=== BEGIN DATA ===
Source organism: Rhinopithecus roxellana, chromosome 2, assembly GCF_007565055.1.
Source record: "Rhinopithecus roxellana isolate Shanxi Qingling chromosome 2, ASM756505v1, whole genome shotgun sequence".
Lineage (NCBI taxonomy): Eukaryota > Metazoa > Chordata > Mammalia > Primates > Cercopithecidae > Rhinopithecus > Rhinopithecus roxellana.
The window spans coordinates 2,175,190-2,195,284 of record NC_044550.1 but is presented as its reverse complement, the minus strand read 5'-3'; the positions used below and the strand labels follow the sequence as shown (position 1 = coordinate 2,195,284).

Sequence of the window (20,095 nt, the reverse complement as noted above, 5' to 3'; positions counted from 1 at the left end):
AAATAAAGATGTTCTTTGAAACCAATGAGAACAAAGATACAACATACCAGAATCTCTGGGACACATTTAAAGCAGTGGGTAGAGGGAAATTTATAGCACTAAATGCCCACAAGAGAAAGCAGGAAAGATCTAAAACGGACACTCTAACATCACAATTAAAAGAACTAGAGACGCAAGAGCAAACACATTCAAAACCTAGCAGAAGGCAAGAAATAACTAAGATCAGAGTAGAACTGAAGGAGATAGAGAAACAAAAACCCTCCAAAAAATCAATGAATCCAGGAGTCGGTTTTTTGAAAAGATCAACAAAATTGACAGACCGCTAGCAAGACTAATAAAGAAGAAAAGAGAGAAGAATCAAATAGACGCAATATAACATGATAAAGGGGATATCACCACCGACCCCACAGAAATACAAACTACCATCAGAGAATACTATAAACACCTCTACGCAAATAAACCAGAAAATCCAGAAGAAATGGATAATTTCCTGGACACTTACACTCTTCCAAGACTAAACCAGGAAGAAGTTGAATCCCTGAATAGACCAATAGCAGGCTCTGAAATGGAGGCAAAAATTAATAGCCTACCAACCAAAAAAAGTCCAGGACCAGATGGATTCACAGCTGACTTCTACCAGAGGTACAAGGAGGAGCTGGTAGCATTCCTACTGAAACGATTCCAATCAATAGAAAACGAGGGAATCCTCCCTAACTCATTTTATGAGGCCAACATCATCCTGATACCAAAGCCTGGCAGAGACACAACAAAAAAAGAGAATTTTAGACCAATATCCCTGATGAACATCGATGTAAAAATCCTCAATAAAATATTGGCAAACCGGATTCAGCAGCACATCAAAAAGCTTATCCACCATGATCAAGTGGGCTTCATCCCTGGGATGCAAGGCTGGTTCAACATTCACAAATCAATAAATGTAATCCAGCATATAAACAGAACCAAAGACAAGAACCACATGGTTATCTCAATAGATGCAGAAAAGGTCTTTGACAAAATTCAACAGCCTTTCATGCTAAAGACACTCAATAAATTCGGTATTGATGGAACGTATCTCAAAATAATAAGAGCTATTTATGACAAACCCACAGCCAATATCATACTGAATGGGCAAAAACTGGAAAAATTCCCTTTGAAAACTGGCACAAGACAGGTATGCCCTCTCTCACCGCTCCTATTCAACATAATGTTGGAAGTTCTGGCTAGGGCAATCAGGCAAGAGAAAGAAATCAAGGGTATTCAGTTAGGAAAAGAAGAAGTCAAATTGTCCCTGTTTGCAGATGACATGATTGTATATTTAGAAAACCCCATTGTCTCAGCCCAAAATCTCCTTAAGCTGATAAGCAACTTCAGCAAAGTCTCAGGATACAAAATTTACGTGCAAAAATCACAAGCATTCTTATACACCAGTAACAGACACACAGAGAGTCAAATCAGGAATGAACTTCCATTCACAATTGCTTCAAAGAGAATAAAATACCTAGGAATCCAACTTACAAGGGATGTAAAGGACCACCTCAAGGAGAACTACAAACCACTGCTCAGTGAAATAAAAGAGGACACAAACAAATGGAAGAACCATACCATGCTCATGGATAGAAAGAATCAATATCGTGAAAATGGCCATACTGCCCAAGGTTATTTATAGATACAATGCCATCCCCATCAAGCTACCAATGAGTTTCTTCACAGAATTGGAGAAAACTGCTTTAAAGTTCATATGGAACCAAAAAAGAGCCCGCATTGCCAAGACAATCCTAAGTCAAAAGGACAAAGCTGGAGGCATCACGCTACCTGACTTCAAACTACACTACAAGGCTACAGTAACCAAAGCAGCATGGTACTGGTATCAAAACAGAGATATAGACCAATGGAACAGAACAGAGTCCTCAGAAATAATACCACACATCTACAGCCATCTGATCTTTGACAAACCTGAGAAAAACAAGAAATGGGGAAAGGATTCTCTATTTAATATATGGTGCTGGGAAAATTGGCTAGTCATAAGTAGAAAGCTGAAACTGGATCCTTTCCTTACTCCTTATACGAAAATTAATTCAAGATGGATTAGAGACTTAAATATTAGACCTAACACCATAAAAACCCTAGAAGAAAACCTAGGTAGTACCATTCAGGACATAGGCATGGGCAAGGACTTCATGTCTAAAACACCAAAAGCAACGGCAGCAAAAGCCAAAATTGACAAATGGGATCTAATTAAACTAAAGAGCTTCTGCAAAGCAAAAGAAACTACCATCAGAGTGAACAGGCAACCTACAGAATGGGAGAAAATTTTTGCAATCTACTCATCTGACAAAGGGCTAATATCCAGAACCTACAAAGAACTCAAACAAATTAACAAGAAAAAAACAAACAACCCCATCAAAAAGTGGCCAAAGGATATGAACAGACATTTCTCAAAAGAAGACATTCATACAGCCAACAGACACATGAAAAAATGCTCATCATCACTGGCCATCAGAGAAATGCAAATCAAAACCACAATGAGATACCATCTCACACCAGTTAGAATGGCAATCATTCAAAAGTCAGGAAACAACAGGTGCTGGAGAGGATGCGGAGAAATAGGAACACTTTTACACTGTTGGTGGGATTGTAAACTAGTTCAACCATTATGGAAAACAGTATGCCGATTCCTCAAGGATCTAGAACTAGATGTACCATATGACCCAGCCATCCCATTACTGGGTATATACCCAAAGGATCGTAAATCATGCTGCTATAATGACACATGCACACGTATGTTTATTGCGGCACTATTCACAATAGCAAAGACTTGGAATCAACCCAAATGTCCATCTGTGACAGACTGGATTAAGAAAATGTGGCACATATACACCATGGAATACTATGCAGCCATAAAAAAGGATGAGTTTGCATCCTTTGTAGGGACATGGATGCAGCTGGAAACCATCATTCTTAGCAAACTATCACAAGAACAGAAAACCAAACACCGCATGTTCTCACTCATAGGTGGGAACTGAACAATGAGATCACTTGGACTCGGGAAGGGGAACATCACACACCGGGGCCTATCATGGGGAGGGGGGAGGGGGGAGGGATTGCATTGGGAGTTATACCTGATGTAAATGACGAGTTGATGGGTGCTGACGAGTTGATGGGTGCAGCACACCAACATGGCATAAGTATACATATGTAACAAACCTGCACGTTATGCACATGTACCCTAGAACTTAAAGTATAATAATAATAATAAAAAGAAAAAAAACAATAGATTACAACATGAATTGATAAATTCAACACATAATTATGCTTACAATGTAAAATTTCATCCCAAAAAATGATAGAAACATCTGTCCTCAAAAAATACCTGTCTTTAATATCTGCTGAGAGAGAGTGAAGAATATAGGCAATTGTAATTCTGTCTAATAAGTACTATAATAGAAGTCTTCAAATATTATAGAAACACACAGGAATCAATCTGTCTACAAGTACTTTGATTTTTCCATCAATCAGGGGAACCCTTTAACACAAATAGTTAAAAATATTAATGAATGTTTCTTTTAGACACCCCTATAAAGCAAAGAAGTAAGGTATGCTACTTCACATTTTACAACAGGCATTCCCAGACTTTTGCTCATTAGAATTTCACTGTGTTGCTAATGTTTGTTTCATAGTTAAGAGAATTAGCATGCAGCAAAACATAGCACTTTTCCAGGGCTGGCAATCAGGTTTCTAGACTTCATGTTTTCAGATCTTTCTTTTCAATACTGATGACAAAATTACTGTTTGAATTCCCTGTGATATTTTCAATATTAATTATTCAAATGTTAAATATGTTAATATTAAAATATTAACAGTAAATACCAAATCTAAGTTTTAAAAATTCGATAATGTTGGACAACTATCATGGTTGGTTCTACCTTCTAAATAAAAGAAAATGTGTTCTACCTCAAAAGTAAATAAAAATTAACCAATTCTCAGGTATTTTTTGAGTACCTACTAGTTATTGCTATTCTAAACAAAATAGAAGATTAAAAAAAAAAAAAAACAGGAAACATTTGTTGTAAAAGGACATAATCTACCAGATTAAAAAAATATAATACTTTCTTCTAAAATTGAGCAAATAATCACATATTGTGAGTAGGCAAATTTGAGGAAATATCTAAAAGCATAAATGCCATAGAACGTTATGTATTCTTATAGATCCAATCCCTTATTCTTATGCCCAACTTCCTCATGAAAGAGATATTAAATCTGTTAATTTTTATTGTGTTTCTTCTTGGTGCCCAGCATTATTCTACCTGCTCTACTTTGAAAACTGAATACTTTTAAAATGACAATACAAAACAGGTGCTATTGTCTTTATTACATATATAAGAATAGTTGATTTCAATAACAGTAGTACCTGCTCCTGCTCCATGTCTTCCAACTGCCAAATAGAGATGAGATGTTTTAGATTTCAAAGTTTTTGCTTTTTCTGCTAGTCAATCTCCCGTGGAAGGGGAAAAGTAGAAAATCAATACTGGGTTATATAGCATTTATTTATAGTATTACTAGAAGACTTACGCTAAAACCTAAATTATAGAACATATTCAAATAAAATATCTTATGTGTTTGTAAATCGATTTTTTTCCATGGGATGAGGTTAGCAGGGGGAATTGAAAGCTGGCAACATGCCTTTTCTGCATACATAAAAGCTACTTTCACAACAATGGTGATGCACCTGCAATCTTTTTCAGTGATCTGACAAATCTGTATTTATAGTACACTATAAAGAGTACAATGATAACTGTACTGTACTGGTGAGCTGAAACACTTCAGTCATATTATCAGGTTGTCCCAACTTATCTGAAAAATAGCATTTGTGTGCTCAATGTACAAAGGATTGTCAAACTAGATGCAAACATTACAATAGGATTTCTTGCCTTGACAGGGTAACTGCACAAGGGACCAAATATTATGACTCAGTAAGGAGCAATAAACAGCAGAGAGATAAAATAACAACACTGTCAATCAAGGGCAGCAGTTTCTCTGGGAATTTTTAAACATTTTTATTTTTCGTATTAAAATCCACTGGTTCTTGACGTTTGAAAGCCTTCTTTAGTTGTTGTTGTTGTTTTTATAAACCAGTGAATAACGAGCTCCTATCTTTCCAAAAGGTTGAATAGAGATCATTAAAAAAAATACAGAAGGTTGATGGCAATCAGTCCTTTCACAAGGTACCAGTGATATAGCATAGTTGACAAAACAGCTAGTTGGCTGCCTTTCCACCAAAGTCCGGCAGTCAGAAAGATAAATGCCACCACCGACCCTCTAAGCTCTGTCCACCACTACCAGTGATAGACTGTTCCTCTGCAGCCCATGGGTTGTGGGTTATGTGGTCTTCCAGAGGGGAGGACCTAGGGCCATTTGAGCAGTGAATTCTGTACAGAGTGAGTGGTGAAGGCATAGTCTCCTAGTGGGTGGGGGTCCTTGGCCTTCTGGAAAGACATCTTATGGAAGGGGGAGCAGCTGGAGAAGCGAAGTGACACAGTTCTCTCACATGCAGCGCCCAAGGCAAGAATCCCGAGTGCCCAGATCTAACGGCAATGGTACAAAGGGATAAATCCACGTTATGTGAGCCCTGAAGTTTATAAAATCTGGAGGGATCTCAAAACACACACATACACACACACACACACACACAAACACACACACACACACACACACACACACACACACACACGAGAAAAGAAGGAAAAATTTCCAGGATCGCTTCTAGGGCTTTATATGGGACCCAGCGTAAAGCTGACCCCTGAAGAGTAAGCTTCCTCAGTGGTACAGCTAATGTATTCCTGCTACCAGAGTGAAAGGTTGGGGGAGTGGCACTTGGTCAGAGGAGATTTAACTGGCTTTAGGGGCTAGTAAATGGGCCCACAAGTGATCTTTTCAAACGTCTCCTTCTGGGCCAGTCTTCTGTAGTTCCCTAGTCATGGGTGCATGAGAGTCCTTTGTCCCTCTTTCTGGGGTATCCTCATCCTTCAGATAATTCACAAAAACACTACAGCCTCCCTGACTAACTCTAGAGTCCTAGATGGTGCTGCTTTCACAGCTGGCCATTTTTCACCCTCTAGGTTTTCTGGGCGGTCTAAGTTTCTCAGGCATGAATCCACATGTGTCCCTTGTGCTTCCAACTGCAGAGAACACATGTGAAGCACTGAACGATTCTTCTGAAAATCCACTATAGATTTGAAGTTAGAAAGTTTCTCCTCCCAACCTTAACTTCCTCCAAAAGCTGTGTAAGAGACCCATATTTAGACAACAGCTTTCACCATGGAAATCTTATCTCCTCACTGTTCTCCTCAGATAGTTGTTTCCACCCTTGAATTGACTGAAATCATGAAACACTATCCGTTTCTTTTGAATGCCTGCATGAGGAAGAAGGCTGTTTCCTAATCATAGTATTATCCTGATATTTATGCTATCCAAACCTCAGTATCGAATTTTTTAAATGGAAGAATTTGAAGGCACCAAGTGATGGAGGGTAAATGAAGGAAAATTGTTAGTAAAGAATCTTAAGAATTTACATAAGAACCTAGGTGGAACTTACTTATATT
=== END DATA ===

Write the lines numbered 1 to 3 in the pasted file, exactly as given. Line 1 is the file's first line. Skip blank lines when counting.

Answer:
Source organism: Rhinopithecus roxellana, chromosome 2, assembly GCF_007565055.1.
Source record: "Rhinopithecus roxellana isolate Shanxi Qingling chromosome 2, ASM756505v1, whole genome shotgun sequence".
Lineage (NCBI taxonomy): Eukaryota > Metazoa > Chordata > Mammalia > Primates > Cercopithecidae > Rhinopithecus > Rhinopithecus roxellana.